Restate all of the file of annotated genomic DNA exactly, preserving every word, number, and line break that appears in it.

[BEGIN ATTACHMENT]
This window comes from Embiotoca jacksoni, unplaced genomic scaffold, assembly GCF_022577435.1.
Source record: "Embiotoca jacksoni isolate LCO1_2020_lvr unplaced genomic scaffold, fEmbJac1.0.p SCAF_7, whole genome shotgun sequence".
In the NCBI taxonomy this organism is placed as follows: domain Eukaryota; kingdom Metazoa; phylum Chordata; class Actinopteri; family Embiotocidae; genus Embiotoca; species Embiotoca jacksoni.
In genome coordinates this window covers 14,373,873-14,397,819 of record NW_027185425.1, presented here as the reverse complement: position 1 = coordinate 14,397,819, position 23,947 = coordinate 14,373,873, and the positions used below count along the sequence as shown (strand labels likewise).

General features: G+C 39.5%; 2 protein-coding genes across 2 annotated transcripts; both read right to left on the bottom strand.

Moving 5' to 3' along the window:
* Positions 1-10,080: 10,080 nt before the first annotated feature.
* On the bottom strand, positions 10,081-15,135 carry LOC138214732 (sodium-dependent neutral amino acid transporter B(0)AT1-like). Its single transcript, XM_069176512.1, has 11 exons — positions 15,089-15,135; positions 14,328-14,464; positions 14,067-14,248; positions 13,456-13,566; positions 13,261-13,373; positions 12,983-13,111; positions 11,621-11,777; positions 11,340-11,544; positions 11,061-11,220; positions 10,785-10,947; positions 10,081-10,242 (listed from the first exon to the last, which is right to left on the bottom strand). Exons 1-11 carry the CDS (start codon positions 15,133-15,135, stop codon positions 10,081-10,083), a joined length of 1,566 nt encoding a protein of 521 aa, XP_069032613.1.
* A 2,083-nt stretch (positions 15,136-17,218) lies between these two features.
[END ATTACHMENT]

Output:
This window comes from Embiotoca jacksoni, unplaced genomic scaffold, assembly GCF_022577435.1.
Source record: "Embiotoca jacksoni isolate LCO1_2020_lvr unplaced genomic scaffold, fEmbJac1.0.p SCAF_7, whole genome shotgun sequence".
In the NCBI taxonomy this organism is placed as follows: domain Eukaryota; kingdom Metazoa; phylum Chordata; class Actinopteri; family Embiotocidae; genus Embiotoca; species Embiotoca jacksoni.
In genome coordinates this window covers 14,373,873-14,397,819 of record NW_027185425.1, presented here as the reverse complement: position 1 = coordinate 14,397,819, position 23,947 = coordinate 14,373,873, and the positions used below count along the sequence as shown (strand labels likewise).

General features: G+C 39.5%; 2 protein-coding genes across 2 annotated transcripts; both read right to left on the bottom strand.

Moving 5' to 3' along the window:
* Positions 1-10,080: 10,080 nt before the first annotated feature.
* On the bottom strand, positions 10,081-15,135 carry LOC138214732 (sodium-dependent neutral amino acid transporter B(0)AT1-like). Its single transcript, XM_069176512.1, has 11 exons — positions 15,089-15,135; positions 14,328-14,464; positions 14,067-14,248; positions 13,456-13,566; positions 13,261-13,373; positions 12,983-13,111; positions 11,621-11,777; positions 11,340-11,544; positions 11,061-11,220; positions 10,785-10,947; positions 10,081-10,242 (listed from the first exon to the last, which is right to left on the bottom strand). Exons 1-11 carry the CDS (start codon positions 15,133-15,135, stop codon positions 10,081-10,083), a joined length of 1,566 nt encoding a protein of 521 aa, XP_069032613.1.
* A 2,083-nt stretch (positions 15,136-17,218) lies between these two features.